As Quebec’s metropolis grows and flourishes, its food supply faces major and complex challenges that affect its entire population, especially the most vulnerable. The quest for environmental sustainability, the need for greater solidarity and the importance of favouring local production have recently redefined the city’s food landscape. To this end, Collectif Récolte, through its Co-design approach: working together to imagine and consolidate the local, sustainable and solidarity-based food supply cycle, explores the dynamics between the change agents and the imperatives for an equitable and environmentally friendly territorial food system in Montreal.


The SALIM program’s vision for 2050 is that healthy food from local agriculture should be accessible to people experiencing food insecurity in Montreal and, more broadly, to all Montrealers.

Since 2020, SALIM has been working to build and support structuring initiatives in the food cycle, from upstream (sustainable production) to downstream (neighbourhood distribution). The “Working together to imagine and consolidate the local, sustainable and solidarity-based food supply cycle” approach thus seeks to increase efficiency and consolidate the supply cycle for Montreal.

The following progress report represents the discussions, findings and possible solutions put forward by participants at the March 30, 2023, workshop. The aim of this consultation event was to pool participants’ knowledge and needs in order to map existing initiatives, identify the challenges and issues to be resolved, and bring out structuring solutions for a food cycle that meets the needs of its population. In particular, participants were able to identify the synergies or missing links in the current food system that contribute, by their absence, to hindering market access for small-scale producers and access to food for Montreal organizations. A total of 49 participants from 43 organizations across the food cycle were involved in the first meeting.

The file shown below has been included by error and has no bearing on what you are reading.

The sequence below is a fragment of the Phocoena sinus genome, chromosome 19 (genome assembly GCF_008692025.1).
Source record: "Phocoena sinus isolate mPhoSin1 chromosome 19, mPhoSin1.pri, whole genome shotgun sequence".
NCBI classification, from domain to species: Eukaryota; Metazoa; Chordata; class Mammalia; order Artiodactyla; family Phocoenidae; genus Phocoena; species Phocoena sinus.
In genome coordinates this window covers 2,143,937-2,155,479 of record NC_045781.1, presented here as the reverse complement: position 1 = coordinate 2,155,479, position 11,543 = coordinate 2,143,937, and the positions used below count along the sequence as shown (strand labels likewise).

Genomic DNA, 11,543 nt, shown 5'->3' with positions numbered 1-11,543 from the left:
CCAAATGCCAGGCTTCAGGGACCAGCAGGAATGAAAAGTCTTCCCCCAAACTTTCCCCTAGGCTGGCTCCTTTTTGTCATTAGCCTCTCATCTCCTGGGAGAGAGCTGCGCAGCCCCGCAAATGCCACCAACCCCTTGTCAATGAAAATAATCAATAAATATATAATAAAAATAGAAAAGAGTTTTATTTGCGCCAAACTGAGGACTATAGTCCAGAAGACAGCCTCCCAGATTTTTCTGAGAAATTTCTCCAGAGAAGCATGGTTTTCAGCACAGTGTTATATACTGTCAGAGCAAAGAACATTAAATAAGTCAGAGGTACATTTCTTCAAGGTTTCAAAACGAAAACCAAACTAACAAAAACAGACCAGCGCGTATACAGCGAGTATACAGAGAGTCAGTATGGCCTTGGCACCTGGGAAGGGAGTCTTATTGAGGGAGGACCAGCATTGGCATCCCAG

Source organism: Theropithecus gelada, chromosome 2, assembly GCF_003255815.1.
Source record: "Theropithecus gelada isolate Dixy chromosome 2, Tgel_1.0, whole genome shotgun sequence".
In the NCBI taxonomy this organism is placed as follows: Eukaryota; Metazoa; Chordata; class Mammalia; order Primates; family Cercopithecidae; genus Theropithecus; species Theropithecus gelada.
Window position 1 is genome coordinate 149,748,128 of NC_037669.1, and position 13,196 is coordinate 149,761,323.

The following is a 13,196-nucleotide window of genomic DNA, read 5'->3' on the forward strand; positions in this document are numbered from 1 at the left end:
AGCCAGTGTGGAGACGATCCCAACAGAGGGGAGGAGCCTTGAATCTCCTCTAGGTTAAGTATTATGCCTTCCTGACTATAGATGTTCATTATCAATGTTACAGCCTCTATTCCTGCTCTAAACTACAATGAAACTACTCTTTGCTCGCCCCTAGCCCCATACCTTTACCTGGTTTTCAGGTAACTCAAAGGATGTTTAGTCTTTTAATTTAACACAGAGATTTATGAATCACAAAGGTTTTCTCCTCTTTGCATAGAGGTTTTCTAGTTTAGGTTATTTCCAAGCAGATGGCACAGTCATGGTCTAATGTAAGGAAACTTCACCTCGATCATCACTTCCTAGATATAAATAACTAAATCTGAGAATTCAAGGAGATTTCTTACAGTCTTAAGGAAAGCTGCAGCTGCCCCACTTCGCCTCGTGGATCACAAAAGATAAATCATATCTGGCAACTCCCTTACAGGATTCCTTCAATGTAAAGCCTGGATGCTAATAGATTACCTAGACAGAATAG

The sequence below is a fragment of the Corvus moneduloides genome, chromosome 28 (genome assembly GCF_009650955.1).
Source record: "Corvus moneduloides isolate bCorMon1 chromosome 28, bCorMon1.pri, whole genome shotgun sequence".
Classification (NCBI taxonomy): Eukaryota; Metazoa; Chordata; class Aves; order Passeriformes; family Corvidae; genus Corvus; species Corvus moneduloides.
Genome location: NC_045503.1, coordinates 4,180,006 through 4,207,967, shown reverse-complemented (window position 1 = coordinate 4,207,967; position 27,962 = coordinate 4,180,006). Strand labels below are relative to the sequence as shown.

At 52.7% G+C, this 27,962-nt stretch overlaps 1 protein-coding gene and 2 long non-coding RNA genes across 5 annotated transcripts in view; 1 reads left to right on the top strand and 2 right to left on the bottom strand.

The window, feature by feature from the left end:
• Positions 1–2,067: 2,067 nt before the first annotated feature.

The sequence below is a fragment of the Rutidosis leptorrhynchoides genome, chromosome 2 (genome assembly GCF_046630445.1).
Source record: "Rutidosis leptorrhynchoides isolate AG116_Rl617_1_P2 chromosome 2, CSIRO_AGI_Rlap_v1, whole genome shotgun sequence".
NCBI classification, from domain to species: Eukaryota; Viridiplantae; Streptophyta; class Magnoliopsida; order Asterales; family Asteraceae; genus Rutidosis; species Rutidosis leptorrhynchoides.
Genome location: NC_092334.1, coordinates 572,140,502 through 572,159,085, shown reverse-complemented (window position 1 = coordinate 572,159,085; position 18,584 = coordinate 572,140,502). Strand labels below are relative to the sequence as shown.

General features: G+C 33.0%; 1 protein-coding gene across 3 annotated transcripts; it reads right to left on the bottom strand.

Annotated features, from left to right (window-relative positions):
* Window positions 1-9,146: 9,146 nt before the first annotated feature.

The objectives of the co-design approach, as described in the report, are as follows:
  • Bring together actors in the food chain from upstream (production and food recovery solutions), in the middle (marketing and processing) and downstream (community organizations and solidarity businesses), to get to know each other better and share their challenges and opportunities;
  • Identify and strengthen synergies between existing initiatives in the local and solidarity food chain; 
  • Innovate and imagine together the missing link(s) that would facilitate access to local food by community organizations and solidarity businesses, in order to offer healthy food to people experiencing food insecurity.

Finally, through a participatory mini-workshop on food access for community organizations, we answered two questions: What means are or could be put in place by Montreal’s food logistics hubs to strengthen access to healthy, local and sustainable food by food security organizations? What solutions/methods could be put in place to facilitate solidarity between organizations and players in the food system?